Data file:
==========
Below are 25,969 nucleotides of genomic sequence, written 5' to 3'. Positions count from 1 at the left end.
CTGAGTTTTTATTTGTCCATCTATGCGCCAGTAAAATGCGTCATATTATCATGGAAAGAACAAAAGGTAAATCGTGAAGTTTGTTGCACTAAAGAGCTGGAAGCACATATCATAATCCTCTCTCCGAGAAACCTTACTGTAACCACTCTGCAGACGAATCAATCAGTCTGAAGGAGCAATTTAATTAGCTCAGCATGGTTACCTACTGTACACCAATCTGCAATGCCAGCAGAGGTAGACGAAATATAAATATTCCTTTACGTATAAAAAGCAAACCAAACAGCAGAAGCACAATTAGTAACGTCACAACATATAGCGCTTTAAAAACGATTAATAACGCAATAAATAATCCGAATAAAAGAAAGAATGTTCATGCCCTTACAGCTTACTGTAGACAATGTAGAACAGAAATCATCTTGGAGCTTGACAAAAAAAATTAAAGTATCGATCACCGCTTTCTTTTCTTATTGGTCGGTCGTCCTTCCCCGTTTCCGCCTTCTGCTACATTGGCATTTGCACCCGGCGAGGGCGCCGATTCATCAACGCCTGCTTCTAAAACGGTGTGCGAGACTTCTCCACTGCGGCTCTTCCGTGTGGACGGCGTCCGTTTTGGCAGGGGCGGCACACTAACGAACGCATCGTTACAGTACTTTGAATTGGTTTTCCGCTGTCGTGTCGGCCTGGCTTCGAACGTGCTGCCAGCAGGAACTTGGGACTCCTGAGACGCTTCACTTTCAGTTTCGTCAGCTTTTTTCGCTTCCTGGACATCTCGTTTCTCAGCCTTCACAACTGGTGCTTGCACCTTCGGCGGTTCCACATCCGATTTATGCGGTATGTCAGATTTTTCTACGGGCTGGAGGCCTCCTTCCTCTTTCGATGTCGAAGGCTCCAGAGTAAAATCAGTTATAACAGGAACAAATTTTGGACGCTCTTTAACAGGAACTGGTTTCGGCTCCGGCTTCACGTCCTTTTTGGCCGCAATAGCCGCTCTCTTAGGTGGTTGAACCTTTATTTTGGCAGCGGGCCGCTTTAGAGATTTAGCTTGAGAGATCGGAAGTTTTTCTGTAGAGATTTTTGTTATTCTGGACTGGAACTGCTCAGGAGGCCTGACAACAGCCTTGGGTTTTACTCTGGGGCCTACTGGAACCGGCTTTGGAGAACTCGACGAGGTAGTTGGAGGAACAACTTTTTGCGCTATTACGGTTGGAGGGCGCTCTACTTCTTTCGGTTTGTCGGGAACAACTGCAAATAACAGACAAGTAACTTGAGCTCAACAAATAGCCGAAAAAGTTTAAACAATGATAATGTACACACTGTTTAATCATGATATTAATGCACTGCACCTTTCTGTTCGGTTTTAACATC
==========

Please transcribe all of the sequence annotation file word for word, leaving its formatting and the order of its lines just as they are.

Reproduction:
Below are 25,969 nucleotides of genomic sequence, written 5' to 3'. Positions count from 1 at the left end.
CTGAGTTTTTATTTGTCCATCTATGCGCCAGTAAAATGCGTCATATTATCATGGAAAGAACAAAAGGTAAATCGTGAAGTTTGTTGCACTAAAGAGCTGGAAGCACATATCATAATCCTCTCTCCGAGAAACCTTACTGTAACCACTCTGCAGACGAATCAATCAGTCTGAAGGAGCAATTTAATTAGCTCAGCATGGTTACCTACTGTACACCAATCTGCAATGCCAGCAGAGGTAGACGAAATATAAATATTCCTTTACGTATAAAAAGCAAACCAAACAGCAGAAGCACAATTAGTAACGTCACAACATATAGCGCTTTAAAAACGATTAATAACGCAATAAATAATCCGAATAAAAGAAAGAATGTTCATGCCCTTACAGCTTACTGTAGACAATGTAGAACAGAAATCATCTTGGAGCTTGACAAAAAAAATTAAAGTATCGATCACCGCTTTCTTTTCTTATTGGTCGGTCGTCCTTCCCCGTTTCCGCCTTCTGCTACATTGGCATTTGCACCCGGCGAGGGCGCCGATTCATCAACGCCTGCTTCTAAAACGGTGTGCGAGACTTCTCCACTGCGGCTCTTCCGTGTGGACGGCGTCCGTTTTGGCAGGGGCGGCACACTAACGAACGCATCGTTACAGTACTTTGAATTGGTTTTCCGCTGTCGTGTCGGCCTGGCTTCGAACGTGCTGCCAGCAGGAACTTGGGACTCCTGAGACGCTTCACTTTCAGTTTCGTCAGCTTTTTTCGCTTCCTGGACATCTCGTTTCTCAGCCTTCACAACTGGTGCTTGCACCTTCGGCGGTTCCACATCCGATTTATGCGGTATGTCAGATTTTTCTACGGGCTGGAGGCCTCCTTCCTCTTTCGATGTCGAAGGCTCCAGAGTAAAATCAGTTATAACAGGAACAAATTTTGGACGCTCTTTAACAGGAACTGGTTTCGGCTCCGGCTTCACGTCCTTTTTGGCCGCAATAGCCGCTCTCTTAGGTGGTTGAACCTTTATTTTGGCAGCGGGCCGCTTTAGAGATTTAGCTTGAGAGATCGGAAGTTTTTCTGTAGAGATTTTTGTTATTCTGGACTGGAACTGCTCAGGAGGCCTGACAACAGCCTTGGGTTTTACTCTGGGGCCTACTGGAACCGGCTTTGGAGAACTCGACGAGGTAGTTGGAGGAACAACTTTTTGCGCTATTACGGTTGGAGGGCGCTCTACTTCTTTCGGTTTGTCGGGAACAACTGCAAATAACAGACAAGTAACTTGAGCTCAACAAATAGCCGAAAAAGTTTAAACAATGATAATGTACACACTGTTTAATCATGATATTAATGCACTGCACCTTTCTGTTCGGTTTTAACATC